The laureates, half of the 12 women ever to win the peace prize, said they are opposed to the law, fearing it will lead to poor contract terms for the Iraqi people and potentially lucrative contracts for foreign oil companies while the country is both under occupation and enduring a civil war.
"The Iraq oil law could benefit foreign oil companies at the expense of the Iraqi people, deny the Iraqi people economic security, create greater instability, and move the country further away from peace," Betty Williams, Mairead Corrigan Maguire, Rigoberta Menchu Tum, Jody Williams, Shirin Ebadi and Wangari Maathai wrote in a statement posted on their Web site, nobelwomensinitiative.org.
They also took issue with the U.S. government's pressure on Iraq to pass an oil law. President Bush has led administration officials in urging the Iraqi Parliament pass the law to mark some semblance of success in Iraq, saying it will lead to reconciliation. The Democratic-led U.S. Congress included it as a benchmark in recent funding for the war.
"The U.S. government should leave the matter of how Iraq will address the future of its oil system to the Iraqi people to be dealt with at a time when they are free from occupation and more able to engage in truly democratic decision-making," the laureates wrote. "It is immoral and illegal to use war and invasion as mechanisms for robbing a people of their vital natural resources."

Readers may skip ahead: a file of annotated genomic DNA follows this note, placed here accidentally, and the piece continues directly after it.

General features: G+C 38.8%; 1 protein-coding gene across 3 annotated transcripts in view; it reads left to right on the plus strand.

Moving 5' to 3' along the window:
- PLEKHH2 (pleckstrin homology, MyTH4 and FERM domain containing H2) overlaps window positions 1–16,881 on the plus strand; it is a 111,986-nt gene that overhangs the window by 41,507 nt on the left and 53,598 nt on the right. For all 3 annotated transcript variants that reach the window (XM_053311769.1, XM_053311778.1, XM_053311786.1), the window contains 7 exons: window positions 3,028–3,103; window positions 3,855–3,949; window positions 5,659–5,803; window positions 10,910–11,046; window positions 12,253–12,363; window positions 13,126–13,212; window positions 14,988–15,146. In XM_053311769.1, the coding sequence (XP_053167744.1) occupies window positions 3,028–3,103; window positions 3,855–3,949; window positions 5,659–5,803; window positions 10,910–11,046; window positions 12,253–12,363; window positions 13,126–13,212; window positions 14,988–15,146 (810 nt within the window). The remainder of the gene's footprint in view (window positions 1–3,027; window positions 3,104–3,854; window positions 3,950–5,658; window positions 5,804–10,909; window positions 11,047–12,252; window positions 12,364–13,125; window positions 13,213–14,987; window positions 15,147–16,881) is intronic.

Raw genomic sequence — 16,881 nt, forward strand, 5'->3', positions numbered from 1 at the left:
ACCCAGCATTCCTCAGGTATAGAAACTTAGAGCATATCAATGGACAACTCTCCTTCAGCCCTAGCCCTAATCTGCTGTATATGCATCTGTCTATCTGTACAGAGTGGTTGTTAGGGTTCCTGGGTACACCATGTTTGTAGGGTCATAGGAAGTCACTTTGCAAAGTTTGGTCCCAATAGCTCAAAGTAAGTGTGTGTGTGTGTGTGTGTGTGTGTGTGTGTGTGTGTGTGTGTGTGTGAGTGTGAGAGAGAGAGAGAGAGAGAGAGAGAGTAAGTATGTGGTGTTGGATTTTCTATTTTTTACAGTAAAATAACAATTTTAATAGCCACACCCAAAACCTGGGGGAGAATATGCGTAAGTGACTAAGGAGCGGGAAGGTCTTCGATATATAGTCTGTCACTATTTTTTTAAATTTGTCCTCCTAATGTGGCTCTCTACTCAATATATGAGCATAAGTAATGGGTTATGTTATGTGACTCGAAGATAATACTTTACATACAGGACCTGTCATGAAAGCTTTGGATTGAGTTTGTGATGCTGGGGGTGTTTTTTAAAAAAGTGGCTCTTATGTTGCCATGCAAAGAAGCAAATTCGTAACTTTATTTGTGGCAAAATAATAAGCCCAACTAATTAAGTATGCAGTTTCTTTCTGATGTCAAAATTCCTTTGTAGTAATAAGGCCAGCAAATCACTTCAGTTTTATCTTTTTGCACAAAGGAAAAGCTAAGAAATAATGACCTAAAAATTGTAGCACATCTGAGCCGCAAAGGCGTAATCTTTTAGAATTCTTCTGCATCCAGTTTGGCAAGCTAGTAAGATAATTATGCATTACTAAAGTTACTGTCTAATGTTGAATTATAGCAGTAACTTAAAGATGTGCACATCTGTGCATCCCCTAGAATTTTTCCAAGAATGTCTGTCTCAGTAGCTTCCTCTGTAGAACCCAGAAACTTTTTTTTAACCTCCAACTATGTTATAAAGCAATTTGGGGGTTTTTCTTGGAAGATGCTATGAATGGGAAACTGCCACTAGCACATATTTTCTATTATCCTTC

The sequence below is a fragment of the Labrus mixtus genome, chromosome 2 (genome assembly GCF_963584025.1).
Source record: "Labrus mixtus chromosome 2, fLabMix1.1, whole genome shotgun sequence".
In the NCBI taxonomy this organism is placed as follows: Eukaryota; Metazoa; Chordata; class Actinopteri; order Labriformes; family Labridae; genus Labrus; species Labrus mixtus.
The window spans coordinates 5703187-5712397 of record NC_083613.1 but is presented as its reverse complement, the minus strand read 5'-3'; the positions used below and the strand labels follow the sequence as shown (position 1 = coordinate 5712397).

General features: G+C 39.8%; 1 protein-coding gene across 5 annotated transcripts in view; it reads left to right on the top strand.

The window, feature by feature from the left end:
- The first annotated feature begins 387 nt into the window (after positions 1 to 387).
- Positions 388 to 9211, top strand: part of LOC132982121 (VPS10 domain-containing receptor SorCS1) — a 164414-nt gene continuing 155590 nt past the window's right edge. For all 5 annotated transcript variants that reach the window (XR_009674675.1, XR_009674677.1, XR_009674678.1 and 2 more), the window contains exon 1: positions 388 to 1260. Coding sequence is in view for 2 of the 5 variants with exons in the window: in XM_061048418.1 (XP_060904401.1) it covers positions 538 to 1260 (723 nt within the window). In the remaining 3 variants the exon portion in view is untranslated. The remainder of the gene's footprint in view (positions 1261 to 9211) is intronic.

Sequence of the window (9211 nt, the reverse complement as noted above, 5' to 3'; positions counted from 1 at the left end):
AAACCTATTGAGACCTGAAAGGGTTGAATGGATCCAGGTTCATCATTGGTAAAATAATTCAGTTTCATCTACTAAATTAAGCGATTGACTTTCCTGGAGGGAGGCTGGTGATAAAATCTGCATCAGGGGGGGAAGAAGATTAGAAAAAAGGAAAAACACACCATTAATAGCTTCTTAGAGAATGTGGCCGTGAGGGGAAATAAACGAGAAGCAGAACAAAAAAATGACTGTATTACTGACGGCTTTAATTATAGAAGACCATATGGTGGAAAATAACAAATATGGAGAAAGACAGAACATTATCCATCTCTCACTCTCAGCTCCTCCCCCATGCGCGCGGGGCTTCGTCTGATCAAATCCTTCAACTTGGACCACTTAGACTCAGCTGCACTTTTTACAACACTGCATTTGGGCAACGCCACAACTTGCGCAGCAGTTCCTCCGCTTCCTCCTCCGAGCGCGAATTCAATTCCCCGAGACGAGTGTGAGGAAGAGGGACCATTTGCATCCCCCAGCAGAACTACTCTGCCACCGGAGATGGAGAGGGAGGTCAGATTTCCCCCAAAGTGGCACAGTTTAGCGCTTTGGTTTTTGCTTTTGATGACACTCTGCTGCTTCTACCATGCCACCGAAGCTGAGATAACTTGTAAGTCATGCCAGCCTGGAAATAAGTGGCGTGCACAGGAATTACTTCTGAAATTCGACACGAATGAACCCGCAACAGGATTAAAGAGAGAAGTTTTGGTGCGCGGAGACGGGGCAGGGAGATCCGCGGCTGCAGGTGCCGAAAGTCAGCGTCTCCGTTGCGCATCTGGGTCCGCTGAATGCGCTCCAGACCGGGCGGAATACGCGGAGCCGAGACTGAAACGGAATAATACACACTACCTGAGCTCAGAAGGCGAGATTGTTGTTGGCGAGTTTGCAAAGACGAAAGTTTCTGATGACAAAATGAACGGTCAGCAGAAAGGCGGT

The oil law is stuck in negotiations: The Kurdistan Regional Government and the central Iraq government can't agree on control over the vast oil reserves -- the third largest in the world.
Iraq oil experts also have said constitutional issues should be addressed first. The powerful oil unions and Sunni political factions have warned against a law that includes contracts giving foreign companies too much access to or ownership of the oil.